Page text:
Peter Mazur Award

The Society for Cryobiology established the Peter Mazur Award Award in 2022
to recognize individuals who have made significant and sustained contributions to cryobiology over the course of their career. Contributions to cryobiology can include scientific impact through journal publications or other work that produces significant leaps of knowledge with impacts in academia or industry, service to the Society for Cryobiology, or legacy in the form of students, co-workers or staff who continue to have an impact in the field.

The Peter Mazur Award is intended to represent the highest honor that can be bestowed by the Society for Cryobiology.

Nominations are currently open. There is no closing date. 

Download Nomination Guidelines

 Peter Mazur Biography & Resources

Mazur 1977

All fields produce towering greats, and to the field of cryobiology, Peter Mazur was precisely that.

Peter was born in 1928 and graduated magna cum laude from Harvard University in 1949, and obtained his PhD in 1953. He spent 2 years as a Post-Doctoral Fellow at Princeton University, and in 1959 he moved to Oak Ridge, Tennessee to join the Biology Division at the Oak Ridge National Laboratory (ORNL), where he began a distinguished career spanning nearly six decades, during which he published more than 170 scientific papers. 

Mazur 1970s at ORNLPeter's greatest achievements include the '2 factor hypothesis', effective cryopreservation processes for haemopoietic stem cells, successful cryopreservation of mouse and drosophila embryos, and development and validation of ultra-rapid laser warming to avoid ice crystal formation, to name just a few. You can read more about Peter's achievements in 'Peter Mazur In Memoriam' that was published in Cryobiology Vol. 72 Issue 2 (April 2016).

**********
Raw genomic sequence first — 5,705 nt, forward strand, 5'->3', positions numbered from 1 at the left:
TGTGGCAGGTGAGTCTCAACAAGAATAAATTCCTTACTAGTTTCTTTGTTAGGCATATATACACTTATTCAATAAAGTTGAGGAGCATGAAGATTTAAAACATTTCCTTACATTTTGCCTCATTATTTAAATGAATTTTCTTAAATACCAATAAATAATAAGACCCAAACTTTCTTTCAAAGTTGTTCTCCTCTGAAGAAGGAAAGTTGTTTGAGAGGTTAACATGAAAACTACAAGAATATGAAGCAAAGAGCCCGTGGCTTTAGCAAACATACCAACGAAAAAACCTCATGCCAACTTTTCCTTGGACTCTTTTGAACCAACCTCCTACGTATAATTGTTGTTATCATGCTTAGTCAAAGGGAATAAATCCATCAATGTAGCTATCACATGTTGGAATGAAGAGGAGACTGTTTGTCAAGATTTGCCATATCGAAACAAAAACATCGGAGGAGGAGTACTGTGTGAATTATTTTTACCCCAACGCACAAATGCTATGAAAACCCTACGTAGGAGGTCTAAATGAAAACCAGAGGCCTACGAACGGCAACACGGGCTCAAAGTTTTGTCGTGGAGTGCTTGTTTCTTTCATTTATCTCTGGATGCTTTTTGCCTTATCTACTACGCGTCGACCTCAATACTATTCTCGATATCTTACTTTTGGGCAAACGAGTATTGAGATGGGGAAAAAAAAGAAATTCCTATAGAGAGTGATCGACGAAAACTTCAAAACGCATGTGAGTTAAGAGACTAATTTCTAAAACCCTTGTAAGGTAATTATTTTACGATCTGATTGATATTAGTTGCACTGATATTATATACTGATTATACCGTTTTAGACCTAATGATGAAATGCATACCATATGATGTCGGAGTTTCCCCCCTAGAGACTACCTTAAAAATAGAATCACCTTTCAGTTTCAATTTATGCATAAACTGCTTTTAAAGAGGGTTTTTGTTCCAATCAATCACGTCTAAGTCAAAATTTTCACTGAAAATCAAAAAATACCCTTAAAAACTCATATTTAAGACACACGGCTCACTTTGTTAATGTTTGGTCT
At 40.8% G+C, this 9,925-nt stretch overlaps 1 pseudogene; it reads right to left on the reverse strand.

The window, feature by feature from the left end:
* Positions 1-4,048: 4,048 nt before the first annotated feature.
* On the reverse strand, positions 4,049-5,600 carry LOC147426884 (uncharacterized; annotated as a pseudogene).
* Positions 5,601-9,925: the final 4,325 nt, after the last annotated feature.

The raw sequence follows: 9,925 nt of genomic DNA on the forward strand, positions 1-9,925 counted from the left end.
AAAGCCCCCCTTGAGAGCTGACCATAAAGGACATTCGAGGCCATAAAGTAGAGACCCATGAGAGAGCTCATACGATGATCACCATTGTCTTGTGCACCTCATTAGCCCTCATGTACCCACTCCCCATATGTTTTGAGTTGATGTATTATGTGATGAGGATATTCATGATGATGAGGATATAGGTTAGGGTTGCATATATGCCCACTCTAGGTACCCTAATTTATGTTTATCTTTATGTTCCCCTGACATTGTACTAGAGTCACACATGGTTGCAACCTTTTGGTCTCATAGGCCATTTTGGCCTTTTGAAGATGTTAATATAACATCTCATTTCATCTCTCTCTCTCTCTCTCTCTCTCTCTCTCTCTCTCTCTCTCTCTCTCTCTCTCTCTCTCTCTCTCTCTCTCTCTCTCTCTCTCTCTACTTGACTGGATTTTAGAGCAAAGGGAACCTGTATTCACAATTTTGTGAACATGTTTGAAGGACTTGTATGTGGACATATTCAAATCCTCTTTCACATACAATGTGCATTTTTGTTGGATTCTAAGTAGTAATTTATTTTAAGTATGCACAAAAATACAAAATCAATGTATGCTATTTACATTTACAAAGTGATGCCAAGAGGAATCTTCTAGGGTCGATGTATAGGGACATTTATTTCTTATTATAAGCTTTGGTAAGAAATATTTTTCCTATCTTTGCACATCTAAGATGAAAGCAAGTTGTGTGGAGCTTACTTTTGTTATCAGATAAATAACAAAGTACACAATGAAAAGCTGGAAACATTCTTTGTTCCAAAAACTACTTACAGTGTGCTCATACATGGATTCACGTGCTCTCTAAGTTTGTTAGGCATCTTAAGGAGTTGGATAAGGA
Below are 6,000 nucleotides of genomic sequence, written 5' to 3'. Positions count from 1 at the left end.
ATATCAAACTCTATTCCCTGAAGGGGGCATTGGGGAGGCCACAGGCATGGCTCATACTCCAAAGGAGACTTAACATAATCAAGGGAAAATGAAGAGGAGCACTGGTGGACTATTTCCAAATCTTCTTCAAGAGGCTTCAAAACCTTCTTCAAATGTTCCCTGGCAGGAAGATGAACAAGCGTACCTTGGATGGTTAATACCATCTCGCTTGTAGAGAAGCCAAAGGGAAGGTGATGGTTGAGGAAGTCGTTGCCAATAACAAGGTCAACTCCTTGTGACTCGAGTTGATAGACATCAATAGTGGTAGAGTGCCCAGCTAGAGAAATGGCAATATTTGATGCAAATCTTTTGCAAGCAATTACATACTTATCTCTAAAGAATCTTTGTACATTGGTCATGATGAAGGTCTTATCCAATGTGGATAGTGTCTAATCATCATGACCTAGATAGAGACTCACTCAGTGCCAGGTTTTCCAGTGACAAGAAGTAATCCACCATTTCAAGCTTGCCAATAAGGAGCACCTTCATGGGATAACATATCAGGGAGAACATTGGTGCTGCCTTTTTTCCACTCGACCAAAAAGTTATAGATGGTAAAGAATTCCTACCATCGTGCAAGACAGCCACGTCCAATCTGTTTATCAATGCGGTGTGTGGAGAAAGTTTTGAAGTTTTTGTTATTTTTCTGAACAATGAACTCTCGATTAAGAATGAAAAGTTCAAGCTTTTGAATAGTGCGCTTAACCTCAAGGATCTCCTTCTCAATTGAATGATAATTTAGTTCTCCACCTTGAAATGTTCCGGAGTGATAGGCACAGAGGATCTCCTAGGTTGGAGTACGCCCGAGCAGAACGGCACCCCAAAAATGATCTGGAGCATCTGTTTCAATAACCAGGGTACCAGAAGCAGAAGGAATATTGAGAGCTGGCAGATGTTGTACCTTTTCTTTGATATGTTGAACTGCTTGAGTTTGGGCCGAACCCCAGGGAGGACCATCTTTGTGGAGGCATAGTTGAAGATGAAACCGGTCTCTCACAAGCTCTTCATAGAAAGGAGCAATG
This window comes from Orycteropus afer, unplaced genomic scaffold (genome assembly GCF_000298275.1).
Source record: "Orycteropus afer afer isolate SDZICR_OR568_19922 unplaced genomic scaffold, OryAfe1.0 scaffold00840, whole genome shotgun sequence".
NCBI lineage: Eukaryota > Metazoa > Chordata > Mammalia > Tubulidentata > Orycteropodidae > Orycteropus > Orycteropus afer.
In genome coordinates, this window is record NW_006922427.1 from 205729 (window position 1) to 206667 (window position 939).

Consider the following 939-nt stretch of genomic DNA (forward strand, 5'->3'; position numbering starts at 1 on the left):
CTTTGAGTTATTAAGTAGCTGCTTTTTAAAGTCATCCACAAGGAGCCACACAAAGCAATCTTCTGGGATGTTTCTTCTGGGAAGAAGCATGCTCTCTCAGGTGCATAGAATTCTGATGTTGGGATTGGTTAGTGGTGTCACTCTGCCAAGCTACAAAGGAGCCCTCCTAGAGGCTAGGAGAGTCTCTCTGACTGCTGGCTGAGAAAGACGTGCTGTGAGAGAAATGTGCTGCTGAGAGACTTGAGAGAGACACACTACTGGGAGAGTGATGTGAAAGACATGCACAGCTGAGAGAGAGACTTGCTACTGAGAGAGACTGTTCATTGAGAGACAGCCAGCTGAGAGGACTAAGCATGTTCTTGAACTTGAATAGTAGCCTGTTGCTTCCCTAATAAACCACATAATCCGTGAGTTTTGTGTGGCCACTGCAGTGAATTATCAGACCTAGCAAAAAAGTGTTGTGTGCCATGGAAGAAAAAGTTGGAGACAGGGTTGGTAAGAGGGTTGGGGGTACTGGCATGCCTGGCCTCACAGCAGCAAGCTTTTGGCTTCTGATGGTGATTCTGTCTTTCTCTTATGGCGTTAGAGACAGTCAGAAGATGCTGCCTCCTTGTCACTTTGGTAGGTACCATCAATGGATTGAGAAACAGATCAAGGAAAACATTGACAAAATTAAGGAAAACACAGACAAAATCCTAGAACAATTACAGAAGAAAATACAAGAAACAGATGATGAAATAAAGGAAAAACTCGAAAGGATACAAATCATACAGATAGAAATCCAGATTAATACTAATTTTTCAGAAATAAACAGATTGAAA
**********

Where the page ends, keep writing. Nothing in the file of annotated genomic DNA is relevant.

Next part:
Trainees of Peter include, to name just a few, Stanley Leibo, Bill Rall, Ray Rajotte, John Armitage, Uli Schneider, Igor Katkov, Chihiro Koshimoto, Keisuke Edashige, Shinsuke Seki, Bo Jin, Fritz Kleinhans, and Estefania Paredes.

Over his long and brilliant career, Peter Mazur received numerous honors and awards: he was one of the first three recipients of the Society for Cryobiology's Fellowship Medal (2005); he was a long-serving member of the Board of Governors of the Society for Cryobiology, its President from 1973 to 1974, and a Member of the Editorial Board of the Journal Cryobiology from 1967 until his death. At ORNL he became a Corporate Fellow in 1985 and was chair of the ORNL Corporate Fellows Council from 1994 to 1996. In 1993 he received the Distinguished Service Award from the AATB. Of his 170 scientific publications 4 were named as Citation Classics by the Institute for Scientific Information. He enjoyed his work as a member of the Space Science Board of the National Academy of Sciences where he was chairman of the Exobiology Committee and dealt with the question of life on Mars and the Viking Missions.